Main Site Navigation
Cardinal Joseph W. Tobin may have Irish in his blood, but he has ties to Africa as well—since June of 2013, he has served as chairman of the U.S. Conference of Catholic Bishops’ (USCCB) subcommittee on the Church in Africa.
Yet in his four years as Archbishop of Indianapolis, he has not had an opportunity to celebrate the annual African Catholic Mass for the African community of the archdiocese.
He fit that pleasure in just weeks before leaving for his new role as Archbishop of Newark, N.J.
As African Catholic Community coordinator Sally Stovall told the congregation at the Mass on Dec. 4, “We asked for the archbishop, and we got a cardinal!”
The Mass was celebrated on that day at St. Rita Church in Indianapolis. Joining Cardinal Tobin in concelebrating were 10 priests from around the archdiocese, including several serving as missionaries from Africa.
The Mass was punctuated by traditions of African Catholic worship—drums, rousing music, children leading processions with African dance, and the carrying of a Book of the Gospels in a bag slung over a bent person, walking as if carrying the weight of the world.
After the Gospel was proclaimed, Cardinal Tobin spoke of Advent and dreams in his homily.
“Advent is a time for dreaming,” he said. “Our dreams. The dreams of our community. The dreams of our Church.
“But most importantly, Advent invites us to dream the dreams of God, the dreams of the kingdom that is at hand.”
He said that, as he prayed about St. Paul’s message in the second reading, “This jumped out at me, these words: ‘May the God of endurance and encouragement grant you to think in harmony with each other’ (Rom 15:5).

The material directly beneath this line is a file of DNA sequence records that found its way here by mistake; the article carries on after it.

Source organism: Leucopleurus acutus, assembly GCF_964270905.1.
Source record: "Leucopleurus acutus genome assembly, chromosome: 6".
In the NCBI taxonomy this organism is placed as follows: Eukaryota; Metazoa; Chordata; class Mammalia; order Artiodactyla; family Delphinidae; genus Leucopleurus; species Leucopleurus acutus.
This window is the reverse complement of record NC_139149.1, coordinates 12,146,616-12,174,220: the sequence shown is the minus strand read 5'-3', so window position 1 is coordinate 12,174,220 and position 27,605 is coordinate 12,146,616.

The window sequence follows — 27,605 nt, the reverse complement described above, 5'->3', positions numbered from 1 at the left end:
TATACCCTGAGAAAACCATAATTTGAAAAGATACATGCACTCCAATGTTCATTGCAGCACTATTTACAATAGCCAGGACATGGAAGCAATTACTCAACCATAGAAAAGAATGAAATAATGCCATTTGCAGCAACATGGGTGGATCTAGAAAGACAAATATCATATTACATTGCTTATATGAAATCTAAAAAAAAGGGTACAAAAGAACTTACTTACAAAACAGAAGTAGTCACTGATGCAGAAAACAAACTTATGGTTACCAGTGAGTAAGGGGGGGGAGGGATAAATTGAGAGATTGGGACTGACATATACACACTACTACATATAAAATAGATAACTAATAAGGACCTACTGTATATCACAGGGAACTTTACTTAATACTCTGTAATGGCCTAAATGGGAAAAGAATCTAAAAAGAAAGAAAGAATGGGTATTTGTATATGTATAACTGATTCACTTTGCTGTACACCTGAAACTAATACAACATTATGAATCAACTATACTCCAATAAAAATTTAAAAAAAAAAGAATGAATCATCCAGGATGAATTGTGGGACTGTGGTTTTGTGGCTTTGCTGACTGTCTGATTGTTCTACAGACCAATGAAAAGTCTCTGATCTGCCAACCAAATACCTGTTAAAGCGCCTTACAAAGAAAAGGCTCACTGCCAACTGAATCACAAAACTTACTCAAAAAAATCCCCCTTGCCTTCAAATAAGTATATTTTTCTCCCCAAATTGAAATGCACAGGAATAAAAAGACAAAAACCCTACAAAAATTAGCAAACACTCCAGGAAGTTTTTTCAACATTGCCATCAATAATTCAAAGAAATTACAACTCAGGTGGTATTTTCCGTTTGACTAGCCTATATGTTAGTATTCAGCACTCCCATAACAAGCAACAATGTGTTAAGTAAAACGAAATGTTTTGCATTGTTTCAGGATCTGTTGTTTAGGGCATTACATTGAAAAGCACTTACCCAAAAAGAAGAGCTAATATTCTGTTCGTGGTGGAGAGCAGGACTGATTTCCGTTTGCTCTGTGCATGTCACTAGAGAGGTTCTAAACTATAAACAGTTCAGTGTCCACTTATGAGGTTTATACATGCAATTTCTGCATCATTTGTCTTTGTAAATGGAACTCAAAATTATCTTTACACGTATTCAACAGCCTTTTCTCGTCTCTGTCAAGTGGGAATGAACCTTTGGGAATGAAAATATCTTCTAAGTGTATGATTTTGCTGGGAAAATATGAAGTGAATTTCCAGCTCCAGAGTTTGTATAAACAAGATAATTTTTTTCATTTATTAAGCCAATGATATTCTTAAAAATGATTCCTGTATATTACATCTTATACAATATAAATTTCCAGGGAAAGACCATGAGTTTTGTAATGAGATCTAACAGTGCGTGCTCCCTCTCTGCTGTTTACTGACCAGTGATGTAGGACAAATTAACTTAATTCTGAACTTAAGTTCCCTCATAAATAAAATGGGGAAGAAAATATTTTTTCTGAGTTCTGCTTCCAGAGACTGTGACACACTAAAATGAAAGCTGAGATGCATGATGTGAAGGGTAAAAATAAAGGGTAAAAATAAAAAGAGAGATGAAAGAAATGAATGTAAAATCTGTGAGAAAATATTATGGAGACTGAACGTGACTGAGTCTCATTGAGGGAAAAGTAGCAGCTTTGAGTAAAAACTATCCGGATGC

“My brothers and sisters, the big message from the last election is the message of how we are a divided people. Nations are divided. Communities are divided. Families are divided. It seems that many people are losing hope about the opportunity to live in harmony. They’re saying, ‘There is no longer any reason to dream.’ ”
But there is reason to hope and dream, Cardinal Tobin continued. That hope is based on the words from the first reading—Is 11:1-10—words reflected in Dr. Martin Luther King Jr.’s famous “I Have a Dream” speech.
“Listen carefully to see if you hear the words of God that we listened to today,” he said. “Dr. Martin Luther King said, ‘I have a dream today. I have a dream that one day every valley shall be exalted, every hill and mountain shall be made low. The rough places will be made plain, and the crooked places will be made straight, and the glory of our Lord will be revealed. All flesh will see it together. This is our hope.’
“My dear brothers and sisters, during Advent time, we are not dreaming of a white Christmas. We are not dreaming of a black Christmas. Those dreams would be too small, too cheap.
“Instead, we ask the Lord again to pour out his Spirit upon us so that all of us together may dream the dreams of God.”
Before the closing of the Mass, a gift was given to Cardinal Tobin on behalf of the archdiocesan African Catholic Community: a special garment, hat and beads from Africa.
“The attire we gave Cardinal Tobin is from Nigeria and is commonly worn by titled Igbo men of eastern Nigeria,” explained Stovall, a member of Holy Angels Parish and a native of Nigeria. “The attire is called ‘akwa onye eze’ in the Igbo language, meaning ‘attire made for kingly people.’ ”